Planning a wallet-friendly trip to Seoul? This 4D3N itinerary is your trick to exploring the city on a budget. All you need is RM1,700 – and this is inclusive of flights, meals, accommodation, attraction fees, and transport costs! View the budget breakdown below, or jump right into the itinerary which will introduce you to the regal beauty of Gyeongbokgung Palace, the shopping delights of Dongdaemun Market, and the hanbok experience you can have in K-Style Hub.
Getting into Seoul from Incheon International Airport
Though Incheon International Airport is about 50 kilometres from Seoul, getting to and from the airport is easy. Hop on the AREX Express train (40 minutes, RM30/KRW8,000) for an affordable ride to Seoul Station, where you can transfer to the subway. Alternatively, if you have heavy luggage with you, board one of the many airport limousine buses available outside the passenger terminal. These buses will take you straight to downtown Seoul within an hour, for a fare of about RM56 (KRW15,000).
We have two recommended places to stay in Seoul. If you’re travelling with a partner, opt for the double room with private bathroom at Seoul Station R Guesthouse, which would cost under RM180 per night. This guesthouse is within walking distance from Seoul Station. If you’re travelling alone, opt for a dorm bed for under RM70 each night in Seoul Dalbit Dongdaemun Guesthouse which is located in the popular shopping area of Dongdaemun. It comes with complimentary breakfast, which is a plus. For more options, view other hotels in Seoul.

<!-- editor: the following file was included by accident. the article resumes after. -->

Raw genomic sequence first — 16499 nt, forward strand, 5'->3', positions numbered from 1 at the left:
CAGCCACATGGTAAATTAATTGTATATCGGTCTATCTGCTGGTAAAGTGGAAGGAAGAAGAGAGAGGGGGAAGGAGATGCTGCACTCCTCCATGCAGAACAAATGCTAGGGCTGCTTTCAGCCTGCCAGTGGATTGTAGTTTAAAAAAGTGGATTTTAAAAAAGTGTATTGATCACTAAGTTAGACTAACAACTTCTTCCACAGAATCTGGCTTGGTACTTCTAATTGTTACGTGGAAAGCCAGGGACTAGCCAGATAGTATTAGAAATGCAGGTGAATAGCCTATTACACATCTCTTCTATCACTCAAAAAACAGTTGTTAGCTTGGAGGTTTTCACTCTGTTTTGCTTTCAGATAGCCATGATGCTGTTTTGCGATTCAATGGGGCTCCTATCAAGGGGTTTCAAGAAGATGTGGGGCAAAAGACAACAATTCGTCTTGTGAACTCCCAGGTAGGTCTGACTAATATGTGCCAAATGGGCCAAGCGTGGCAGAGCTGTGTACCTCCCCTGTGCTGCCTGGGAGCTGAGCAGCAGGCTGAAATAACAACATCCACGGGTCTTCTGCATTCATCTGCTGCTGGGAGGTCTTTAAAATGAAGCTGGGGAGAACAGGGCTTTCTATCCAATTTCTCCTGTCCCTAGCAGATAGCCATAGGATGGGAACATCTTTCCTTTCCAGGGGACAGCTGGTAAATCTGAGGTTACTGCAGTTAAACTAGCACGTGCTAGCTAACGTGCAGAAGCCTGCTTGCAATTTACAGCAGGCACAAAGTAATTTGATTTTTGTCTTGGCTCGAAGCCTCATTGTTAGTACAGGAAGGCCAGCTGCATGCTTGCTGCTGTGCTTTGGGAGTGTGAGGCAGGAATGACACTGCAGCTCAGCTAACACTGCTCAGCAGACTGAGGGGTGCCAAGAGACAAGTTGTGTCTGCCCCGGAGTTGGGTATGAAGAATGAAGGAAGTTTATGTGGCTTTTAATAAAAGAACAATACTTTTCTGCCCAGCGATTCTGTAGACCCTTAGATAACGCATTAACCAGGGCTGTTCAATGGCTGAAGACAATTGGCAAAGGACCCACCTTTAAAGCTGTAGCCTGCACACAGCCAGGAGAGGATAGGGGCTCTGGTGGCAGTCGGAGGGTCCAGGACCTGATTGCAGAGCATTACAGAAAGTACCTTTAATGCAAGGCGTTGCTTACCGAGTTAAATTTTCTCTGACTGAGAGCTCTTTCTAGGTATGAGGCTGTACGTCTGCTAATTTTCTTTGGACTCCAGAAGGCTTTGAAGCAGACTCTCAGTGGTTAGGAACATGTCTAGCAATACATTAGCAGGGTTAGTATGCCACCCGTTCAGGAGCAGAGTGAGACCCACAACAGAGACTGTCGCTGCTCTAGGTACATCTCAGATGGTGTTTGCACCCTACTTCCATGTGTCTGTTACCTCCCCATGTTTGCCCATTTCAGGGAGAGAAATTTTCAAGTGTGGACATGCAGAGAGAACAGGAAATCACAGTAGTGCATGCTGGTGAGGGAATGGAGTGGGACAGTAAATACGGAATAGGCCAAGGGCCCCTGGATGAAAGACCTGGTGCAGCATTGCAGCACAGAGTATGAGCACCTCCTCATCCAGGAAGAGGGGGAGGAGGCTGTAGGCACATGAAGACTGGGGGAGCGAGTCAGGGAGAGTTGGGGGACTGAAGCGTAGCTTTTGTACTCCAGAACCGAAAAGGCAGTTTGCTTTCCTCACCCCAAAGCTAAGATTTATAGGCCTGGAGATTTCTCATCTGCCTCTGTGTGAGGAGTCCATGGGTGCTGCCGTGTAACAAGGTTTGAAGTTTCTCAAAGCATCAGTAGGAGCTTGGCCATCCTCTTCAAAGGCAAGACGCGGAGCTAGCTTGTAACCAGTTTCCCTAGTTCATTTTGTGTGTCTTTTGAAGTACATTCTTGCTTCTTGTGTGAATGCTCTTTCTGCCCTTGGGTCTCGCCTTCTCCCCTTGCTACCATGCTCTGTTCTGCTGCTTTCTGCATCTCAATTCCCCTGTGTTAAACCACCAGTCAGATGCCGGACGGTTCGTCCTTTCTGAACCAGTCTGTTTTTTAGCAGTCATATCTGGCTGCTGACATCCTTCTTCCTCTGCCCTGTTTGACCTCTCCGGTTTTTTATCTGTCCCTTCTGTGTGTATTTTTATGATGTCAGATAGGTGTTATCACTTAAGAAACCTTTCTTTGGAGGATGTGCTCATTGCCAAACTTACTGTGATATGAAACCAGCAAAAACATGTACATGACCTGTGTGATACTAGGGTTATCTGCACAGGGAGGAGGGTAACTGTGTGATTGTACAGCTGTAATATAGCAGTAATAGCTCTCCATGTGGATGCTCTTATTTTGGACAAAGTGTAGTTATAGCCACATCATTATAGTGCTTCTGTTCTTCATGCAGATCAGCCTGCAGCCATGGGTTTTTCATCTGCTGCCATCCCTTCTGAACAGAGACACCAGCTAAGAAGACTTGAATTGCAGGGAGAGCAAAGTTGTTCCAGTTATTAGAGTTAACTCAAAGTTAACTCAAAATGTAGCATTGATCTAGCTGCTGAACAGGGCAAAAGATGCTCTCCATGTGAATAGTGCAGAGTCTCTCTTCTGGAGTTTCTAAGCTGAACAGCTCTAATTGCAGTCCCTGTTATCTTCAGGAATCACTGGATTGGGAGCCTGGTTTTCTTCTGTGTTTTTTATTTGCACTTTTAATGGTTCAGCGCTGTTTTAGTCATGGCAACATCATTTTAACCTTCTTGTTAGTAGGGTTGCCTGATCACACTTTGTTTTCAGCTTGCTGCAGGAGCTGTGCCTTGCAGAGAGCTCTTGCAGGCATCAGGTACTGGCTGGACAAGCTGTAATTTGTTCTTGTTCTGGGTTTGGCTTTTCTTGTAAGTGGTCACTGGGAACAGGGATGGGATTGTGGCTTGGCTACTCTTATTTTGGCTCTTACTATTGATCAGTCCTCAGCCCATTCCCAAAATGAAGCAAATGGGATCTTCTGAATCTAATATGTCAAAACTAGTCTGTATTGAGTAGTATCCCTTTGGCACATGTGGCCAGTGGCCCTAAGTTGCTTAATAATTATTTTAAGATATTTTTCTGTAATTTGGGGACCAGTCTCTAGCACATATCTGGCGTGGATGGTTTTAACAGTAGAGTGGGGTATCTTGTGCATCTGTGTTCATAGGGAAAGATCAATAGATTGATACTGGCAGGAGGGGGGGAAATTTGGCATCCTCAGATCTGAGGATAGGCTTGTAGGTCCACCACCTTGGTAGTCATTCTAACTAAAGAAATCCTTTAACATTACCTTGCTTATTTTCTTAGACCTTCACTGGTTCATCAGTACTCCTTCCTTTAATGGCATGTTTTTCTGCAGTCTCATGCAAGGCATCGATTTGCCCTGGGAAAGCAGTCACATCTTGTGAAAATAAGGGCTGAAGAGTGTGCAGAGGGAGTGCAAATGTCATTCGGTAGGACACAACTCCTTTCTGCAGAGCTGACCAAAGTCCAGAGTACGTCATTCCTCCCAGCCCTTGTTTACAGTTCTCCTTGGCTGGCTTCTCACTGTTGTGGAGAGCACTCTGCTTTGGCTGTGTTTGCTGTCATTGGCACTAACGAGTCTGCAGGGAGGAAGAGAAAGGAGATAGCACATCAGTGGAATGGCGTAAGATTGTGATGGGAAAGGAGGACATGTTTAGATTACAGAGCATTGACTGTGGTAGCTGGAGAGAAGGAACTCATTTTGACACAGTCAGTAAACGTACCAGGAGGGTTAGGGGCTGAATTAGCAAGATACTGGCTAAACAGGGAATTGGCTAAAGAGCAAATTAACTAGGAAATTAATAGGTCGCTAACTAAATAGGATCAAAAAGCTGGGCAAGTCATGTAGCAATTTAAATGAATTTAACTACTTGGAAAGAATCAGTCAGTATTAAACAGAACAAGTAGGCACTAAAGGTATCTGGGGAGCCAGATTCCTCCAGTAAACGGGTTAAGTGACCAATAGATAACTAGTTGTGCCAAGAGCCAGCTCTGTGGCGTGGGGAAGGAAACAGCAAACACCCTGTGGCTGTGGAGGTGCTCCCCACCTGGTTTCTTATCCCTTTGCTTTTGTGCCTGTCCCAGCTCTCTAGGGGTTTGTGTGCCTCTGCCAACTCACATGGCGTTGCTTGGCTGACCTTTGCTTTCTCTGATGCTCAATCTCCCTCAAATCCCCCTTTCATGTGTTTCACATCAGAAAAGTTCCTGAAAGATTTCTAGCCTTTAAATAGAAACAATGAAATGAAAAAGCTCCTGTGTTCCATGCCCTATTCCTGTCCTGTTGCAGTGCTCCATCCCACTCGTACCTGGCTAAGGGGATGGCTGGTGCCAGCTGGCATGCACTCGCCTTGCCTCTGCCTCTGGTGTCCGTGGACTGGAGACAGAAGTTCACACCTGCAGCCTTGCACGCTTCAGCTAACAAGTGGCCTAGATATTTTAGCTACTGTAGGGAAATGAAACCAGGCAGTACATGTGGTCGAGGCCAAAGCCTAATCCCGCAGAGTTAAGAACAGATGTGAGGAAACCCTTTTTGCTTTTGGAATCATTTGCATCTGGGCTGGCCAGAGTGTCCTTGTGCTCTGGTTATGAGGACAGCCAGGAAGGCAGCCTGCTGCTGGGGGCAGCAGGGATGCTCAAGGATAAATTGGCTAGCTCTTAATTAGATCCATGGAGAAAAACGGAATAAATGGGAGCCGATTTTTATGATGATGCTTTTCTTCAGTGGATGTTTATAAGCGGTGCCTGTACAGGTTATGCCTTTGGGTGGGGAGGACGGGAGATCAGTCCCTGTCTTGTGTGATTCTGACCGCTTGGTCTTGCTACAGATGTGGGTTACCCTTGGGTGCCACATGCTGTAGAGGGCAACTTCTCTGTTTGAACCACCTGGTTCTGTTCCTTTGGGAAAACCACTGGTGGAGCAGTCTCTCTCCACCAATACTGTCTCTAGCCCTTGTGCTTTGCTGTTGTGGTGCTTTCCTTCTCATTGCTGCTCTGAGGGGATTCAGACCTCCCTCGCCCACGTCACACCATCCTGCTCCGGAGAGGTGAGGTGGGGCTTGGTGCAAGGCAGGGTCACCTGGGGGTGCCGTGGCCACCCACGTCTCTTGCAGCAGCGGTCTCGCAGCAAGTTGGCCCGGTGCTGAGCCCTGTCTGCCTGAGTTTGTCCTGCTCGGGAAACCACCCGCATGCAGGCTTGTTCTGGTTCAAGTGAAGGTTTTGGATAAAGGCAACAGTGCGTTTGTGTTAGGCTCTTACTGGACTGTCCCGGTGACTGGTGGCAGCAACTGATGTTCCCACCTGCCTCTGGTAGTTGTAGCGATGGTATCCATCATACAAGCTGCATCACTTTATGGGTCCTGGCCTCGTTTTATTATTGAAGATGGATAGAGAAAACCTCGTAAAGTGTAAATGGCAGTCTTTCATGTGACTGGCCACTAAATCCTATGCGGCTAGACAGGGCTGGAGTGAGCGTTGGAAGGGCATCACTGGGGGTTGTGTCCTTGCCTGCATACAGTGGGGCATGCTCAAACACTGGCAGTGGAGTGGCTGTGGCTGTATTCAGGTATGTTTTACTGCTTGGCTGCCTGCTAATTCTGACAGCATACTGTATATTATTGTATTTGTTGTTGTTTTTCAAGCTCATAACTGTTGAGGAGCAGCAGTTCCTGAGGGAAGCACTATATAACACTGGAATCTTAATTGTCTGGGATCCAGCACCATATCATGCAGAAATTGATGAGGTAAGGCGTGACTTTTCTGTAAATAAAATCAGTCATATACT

Getting around Seoul is extremely easy with the city’s well-developed subway system. Trains are fast, clean and efficient, and head to every corner of the city.
Based on your itinerary, you’re advised to purchase a T-Money card, which is a rechargeable transportation card that can be used on public buses and subways. The card costs KRW2,500 (RM9) and can be bought in convenience stores such as CU, GS25, and 7-Eleven. You can charge your card through these convenience stores, or at ticket vending machines outside subway stations. Each ride on the subway will cost KRW 1,250 (RM4.50).
Day 1: The must-see sights in Seoul
Visit Gyeongbokgung Palace